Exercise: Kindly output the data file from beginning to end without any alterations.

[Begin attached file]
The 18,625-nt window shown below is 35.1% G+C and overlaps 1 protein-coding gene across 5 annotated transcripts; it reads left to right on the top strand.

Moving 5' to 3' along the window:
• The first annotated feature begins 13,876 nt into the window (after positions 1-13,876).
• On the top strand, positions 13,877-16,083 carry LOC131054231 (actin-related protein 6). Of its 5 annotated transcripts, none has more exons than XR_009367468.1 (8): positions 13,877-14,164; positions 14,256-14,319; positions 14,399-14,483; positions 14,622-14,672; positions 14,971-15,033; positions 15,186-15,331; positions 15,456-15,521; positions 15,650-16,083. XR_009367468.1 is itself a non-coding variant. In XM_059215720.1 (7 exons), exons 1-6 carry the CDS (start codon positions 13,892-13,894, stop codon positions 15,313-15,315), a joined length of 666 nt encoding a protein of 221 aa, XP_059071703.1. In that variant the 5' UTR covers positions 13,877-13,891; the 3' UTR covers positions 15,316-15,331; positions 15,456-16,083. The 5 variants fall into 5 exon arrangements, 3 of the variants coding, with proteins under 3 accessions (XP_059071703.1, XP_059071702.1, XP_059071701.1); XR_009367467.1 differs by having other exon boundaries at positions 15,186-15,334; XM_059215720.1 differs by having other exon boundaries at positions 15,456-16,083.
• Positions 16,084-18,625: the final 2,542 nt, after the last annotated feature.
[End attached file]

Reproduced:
The 18,625-nt window shown below is 35.1% G+C and overlaps 1 protein-coding gene across 5 annotated transcripts; it reads left to right on the top strand.

Moving 5' to 3' along the window:
• The first annotated feature begins 13,876 nt into the window (after positions 1-13,876).
• On the top strand, positions 13,877-16,083 carry LOC131054231 (actin-related protein 6). Of its 5 annotated transcripts, none has more exons than XR_009367468.1 (8): positions 13,877-14,164; positions 14,256-14,319; positions 14,399-14,483; positions 14,622-14,672; positions 14,971-15,033; positions 15,186-15,331; positions 15,456-15,521; positions 15,650-16,083. XR_009367468.1 is itself a non-coding variant. In XM_059215720.1 (7 exons), exons 1-6 carry the CDS (start codon positions 13,892-13,894, stop codon positions 15,313-15,315), a joined length of 666 nt encoding a protein of 221 aa, XP_059071703.1. In that variant the 5' UTR covers positions 13,877-13,891; the 3' UTR covers positions 15,316-15,331; positions 15,456-16,083. The 5 variants fall into 5 exon arrangements, 3 of the variants coding, with proteins under 3 accessions (XP_059071703.1, XP_059071702.1, XP_059071701.1); XR_009367467.1 differs by having other exon boundaries at positions 15,186-15,334; XM_059215720.1 differs by having other exon boundaries at positions 15,456-16,083.
• Positions 16,084-18,625: the final 2,542 nt, after the last annotated feature.